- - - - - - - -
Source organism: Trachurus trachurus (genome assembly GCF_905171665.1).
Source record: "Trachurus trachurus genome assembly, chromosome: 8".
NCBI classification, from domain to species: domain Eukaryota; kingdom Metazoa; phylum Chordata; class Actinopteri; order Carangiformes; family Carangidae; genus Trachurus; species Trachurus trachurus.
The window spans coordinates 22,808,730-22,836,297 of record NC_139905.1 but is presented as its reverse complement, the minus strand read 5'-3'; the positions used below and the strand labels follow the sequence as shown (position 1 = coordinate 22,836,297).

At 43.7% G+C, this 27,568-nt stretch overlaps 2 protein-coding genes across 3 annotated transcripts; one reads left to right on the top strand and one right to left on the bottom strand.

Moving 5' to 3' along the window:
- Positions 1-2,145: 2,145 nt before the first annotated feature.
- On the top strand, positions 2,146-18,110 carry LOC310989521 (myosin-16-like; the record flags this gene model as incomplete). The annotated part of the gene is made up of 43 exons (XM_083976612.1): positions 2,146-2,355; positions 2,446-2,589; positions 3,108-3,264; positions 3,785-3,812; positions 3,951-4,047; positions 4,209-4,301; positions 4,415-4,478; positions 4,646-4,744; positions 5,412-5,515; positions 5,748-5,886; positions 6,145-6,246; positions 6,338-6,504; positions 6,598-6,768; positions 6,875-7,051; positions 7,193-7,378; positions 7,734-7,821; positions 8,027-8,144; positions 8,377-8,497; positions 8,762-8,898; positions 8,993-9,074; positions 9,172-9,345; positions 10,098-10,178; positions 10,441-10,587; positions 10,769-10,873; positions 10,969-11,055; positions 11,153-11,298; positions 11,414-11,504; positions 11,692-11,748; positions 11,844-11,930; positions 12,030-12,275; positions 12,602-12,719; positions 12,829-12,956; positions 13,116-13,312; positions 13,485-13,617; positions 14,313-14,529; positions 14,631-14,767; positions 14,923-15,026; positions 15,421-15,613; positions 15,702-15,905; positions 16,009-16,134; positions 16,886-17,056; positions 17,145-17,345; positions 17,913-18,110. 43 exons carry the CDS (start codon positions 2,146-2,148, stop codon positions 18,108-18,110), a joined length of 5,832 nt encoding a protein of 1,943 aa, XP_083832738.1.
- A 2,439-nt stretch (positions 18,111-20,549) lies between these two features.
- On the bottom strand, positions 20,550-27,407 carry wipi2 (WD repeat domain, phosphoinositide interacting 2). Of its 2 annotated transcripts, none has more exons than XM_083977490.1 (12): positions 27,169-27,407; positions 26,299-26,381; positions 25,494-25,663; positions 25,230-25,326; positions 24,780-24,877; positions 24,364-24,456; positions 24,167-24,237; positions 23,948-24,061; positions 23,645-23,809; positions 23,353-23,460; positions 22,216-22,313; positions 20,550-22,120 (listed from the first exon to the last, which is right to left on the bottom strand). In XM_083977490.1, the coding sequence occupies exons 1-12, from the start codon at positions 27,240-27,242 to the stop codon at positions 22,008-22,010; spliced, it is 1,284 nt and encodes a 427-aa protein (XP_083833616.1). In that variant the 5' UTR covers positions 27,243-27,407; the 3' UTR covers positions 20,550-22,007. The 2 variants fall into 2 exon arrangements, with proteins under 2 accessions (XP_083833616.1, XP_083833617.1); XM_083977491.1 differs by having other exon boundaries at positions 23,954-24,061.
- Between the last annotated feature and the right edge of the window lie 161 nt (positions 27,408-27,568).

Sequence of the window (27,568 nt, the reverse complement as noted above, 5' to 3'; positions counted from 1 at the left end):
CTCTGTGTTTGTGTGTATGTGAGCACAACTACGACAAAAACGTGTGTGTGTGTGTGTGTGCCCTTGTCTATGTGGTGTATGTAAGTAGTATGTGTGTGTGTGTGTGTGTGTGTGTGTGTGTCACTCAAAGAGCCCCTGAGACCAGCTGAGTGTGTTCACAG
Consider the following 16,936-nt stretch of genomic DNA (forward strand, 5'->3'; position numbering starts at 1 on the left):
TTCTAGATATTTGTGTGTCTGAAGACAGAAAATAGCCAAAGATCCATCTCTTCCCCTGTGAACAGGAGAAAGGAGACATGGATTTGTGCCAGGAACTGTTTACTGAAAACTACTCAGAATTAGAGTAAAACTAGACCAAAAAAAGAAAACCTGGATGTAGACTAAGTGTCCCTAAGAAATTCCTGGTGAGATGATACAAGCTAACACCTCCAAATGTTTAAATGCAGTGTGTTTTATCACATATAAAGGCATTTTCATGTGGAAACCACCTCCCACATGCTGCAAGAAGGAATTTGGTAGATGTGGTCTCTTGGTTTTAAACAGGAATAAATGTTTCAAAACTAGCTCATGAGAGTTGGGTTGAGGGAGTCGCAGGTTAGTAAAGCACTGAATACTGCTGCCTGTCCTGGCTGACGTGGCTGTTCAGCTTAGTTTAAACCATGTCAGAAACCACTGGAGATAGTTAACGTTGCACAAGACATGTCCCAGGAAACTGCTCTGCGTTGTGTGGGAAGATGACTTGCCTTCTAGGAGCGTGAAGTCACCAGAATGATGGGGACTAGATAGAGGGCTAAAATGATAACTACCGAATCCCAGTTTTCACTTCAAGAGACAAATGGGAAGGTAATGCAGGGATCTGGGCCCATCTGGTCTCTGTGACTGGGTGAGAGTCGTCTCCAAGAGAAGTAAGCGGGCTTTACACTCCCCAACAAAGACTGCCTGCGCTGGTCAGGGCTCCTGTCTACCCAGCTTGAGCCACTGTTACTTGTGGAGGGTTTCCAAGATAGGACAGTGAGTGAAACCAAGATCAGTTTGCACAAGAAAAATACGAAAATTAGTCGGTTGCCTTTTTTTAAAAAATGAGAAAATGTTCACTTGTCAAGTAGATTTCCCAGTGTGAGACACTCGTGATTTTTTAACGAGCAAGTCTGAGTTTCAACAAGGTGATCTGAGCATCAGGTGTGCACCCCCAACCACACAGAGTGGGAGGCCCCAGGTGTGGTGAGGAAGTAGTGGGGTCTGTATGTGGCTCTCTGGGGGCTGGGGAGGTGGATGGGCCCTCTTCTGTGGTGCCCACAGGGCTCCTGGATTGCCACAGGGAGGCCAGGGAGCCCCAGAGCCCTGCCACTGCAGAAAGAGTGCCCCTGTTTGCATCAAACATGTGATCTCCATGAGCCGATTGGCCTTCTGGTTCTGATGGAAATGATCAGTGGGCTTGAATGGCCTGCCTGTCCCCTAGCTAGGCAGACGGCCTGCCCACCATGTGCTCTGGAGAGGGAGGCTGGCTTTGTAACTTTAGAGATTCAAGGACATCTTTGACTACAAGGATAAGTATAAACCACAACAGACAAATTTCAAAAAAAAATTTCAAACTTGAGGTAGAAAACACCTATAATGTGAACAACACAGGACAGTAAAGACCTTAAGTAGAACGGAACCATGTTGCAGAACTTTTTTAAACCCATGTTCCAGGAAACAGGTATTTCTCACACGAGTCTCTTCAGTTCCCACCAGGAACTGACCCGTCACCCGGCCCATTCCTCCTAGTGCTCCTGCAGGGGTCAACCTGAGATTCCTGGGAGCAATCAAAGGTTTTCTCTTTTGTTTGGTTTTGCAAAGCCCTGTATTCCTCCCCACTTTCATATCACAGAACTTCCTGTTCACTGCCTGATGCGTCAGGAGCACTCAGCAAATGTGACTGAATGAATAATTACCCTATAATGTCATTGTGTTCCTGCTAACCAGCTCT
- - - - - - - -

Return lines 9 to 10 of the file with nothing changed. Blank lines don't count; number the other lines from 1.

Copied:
- A 2,439-nt stretch (positions 18,111-20,549) lies between these two features.
- On the bottom strand, positions 20,550-27,407 carry wipi2 (WD repeat domain, phosphoinositide interacting 2). Of its 2 annotated transcripts, none has more exons than XM_083977490.1 (12): positions 27,169-27,407; positions 26,299-26,381; positions 25,494-25,663; positions 25,230-25,326; positions 24,780-24,877; positions 24,364-24,456; positions 24,167-24,237; positions 23,948-24,061; positions 23,645-23,809; positions 23,353-23,460; positions 22,216-22,313; positions 20,550-22,120 (listed from the first exon to the last, which is right to left on the bottom strand). In XM_083977490.1, the coding sequence occupies exons 1-12, from the start codon at positions 27,240-27,242 to the stop codon at positions 22,008-22,010; spliced, it is 1,284 nt and encodes a 427-aa protein (XP_083833616.1). In that variant the 5' UTR covers positions 27,243-27,407; the 3' UTR covers positions 20,550-22,007. The 2 variants fall into 2 exon arrangements, with proteins under 2 accessions (XP_083833616.1, XP_083833617.1); XM_083977491.1 differs by having other exon boundaries at positions 23,954-24,061.